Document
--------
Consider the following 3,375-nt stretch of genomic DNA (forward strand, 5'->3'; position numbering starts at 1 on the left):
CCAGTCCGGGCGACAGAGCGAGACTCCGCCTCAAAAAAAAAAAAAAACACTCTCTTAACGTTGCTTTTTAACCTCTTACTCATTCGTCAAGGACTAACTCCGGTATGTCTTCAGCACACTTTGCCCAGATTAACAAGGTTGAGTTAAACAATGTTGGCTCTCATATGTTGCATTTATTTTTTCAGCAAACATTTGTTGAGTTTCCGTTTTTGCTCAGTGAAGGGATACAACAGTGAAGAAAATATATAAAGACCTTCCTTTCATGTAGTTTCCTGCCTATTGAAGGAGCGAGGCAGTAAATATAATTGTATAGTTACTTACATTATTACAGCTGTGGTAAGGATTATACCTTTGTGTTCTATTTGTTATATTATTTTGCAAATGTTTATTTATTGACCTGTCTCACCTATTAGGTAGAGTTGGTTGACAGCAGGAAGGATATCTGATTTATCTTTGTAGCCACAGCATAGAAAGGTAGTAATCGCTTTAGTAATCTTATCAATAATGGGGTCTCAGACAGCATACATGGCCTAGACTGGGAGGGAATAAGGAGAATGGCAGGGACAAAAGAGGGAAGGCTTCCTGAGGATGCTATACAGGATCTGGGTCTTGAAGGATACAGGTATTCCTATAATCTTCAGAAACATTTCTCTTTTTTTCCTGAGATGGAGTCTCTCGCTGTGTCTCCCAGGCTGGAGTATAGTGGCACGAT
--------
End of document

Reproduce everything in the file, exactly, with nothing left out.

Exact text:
Consider the following 3,375-nt stretch of genomic DNA (forward strand, 5'->3'; position numbering starts at 1 on the left):
CCAGTCCGGGCGACAGAGCGAGACTCCGCCTCAAAAAAAAAAAAAAACACTCTCTTAACGTTGCTTTTTAACCTCTTACTCATTCGTCAAGGACTAACTCCGGTATGTCTTCAGCACACTTTGCCCAGATTAACAAGGTTGAGTTAAACAATGTTGGCTCTCATATGTTGCATTTATTTTTTCAGCAAACATTTGTTGAGTTTCCGTTTTTGCTCAGTGAAGGGATACAACAGTGAAGAAAATATATAAAGACCTTCCTTTCATGTAGTTTCCTGCCTATTGAAGGAGCGAGGCAGTAAATATAATTGTATAGTTACTTACATTATTACAGCTGTGGTAAGGATTATACCTTTGTGTTCTATTTGTTATATTATTTTGCAAATGTTTATTTATTGACCTGTCTCACCTATTAGGTAGAGTTGGTTGACAGCAGGAAGGATATCTGATTTATCTTTGTAGCCACAGCATAGAAAGGTAGTAATCGCTTTAGTAATCTTATCAATAATGGGGTCTCAGACAGCATACATGGCCTAGACTGGGAGGGAATAAGGAGAATGGCAGGGACAAAAGAGGGAAGGCTTCCTGAGGATGCTATACAGGATCTGGGTCTTGAAGGATACAGGTATTCCTATAATCTTCAGAAACATTTCTCTTTTTTTCCTGAGATGGAGTCTCTCGCTGTGTCTCCCAGGCTGGAGTATAGTGGCACGAT